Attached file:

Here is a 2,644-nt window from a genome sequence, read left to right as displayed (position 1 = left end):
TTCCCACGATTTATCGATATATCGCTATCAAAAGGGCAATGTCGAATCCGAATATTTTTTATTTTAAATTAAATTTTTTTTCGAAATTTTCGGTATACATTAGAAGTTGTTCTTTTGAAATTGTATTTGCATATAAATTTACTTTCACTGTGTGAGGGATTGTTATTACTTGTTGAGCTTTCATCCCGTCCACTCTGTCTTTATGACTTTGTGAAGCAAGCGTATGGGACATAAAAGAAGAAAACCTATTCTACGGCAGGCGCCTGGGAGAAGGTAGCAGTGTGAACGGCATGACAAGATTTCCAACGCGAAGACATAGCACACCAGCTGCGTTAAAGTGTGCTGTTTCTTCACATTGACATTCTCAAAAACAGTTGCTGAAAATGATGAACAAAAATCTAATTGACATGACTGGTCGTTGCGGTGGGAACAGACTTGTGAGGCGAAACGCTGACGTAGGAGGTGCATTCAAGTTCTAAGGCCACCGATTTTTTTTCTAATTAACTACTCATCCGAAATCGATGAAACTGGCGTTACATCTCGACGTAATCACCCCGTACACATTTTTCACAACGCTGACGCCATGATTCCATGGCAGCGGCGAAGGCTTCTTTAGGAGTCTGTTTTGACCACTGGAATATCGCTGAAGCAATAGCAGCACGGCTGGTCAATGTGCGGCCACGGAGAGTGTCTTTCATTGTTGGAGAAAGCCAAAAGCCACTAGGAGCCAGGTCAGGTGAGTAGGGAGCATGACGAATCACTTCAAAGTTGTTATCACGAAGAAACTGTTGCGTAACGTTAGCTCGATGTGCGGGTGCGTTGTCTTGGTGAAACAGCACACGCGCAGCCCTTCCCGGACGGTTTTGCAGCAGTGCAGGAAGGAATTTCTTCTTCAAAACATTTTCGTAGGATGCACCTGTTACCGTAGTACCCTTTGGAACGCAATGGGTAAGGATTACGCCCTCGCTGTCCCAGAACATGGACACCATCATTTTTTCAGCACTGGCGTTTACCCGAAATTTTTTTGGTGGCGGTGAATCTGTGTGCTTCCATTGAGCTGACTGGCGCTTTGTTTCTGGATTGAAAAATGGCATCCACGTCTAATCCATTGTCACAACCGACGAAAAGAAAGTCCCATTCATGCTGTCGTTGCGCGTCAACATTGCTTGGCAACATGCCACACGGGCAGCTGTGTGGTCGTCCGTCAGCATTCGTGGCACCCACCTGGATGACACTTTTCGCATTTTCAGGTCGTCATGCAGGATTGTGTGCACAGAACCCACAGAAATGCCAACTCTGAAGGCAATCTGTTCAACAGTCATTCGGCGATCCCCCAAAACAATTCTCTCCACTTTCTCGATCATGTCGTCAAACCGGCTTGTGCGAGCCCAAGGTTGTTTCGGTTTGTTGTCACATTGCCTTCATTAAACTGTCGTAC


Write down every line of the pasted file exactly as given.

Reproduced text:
Here is a 2,644-nt window from a genome sequence, read left to right as displayed (position 1 = left end):
TTCCCACGATTTATCGATATATCGCTATCAAAAGGGCAATGTCGAATCCGAATATTTTTTATTTTAAATTAAATTTTTTTTCGAAATTTTCGGTATACATTAGAAGTTGTTCTTTTGAAATTGTATTTGCATATAAATTTACTTTCACTGTGTGAGGGATTGTTATTACTTGTTGAGCTTTCATCCCGTCCACTCTGTCTTTATGACTTTGTGAAGCAAGCGTATGGGACATAAAAGAAGAAAACCTATTCTACGGCAGGCGCCTGGGAGAAGGTAGCAGTGTGAACGGCATGACAAGATTTCCAACGCGAAGACATAGCACACCAGCTGCGTTAAAGTGTGCTGTTTCTTCACATTGACATTCTCAAAAACAGTTGCTGAAAATGATGAACAAAAATCTAATTGACATGACTGGTCGTTGCGGTGGGAACAGACTTGTGAGGCGAAACGCTGACGTAGGAGGTGCATTCAAGTTCTAAGGCCACCGATTTTTTTTCTAATTAACTACTCATCCGAAATCGATGAAACTGGCGTTACATCTCGACGTAATCACCCCGTACACATTTTTCACAACGCTGACGCCATGATTCCATGGCAGCGGCGAAGGCTTCTTTAGGAGTCTGTTTTGACCACTGGAATATCGCTGAAGCAATAGCAGCACGGCTGGTCAATGTGCGGCCACGGAGAGTGTCTTTCATTGTTGGAGAAAGCCAAAAGCCACTAGGAGCCAGGTCAGGTGAGTAGGGAGCATGACGAATCACTTCAAAGTTGTTATCACGAAGAAACTGTTGCGTAACGTTAGCTCGATGTGCGGGTGCGTTGTCTTGGTGAAACAGCACACGCGCAGCCCTTCCCGGACGGTTTTGCAGCAGTGCAGGAAGGAATTTCTTCTTCAAAACATTTTCGTAGGATGCACCTGTTACCGTAGTACCCTTTGGAACGCAATGGGTAAGGATTACGCCCTCGCTGTCCCAGAACATGGACACCATCATTTTTTCAGCACTGGCGTTTACCCGAAATTTTTTTGGTGGCGGTGAATCTGTGTGCTTCCATTGAGCTGACTGGCGCTTTGTTTCTGGATTGAAAAATGGCATCCACGTCTAATCCATTGTCACAACCGACGAAAAGAAAGTCCCATTCATGCTGTCGTTGCGCGTCAACATTGCTTGGCAACATGCCACACGGGCAGCTGTGTGGTCGTCCGTCAGCATTCGTGGCACCCACCTGGATGACACTTTTCGCATTTTCAGGTCGTCATGCAGGATTGTGTGCACAGAACCCACAGAAATGCCAACTCTGAAGGCAATCTGTTCAACAGTCATTCGGCGATCCCCCAAAACAATTCTCTCCACTTTCTCGATCATGTCGTCAAACCGGCTTGTGCGAGCCCAAGGTTGTTTCGGTTTGTTGTCACATTGCCTTCATTAAACTGTCGTAC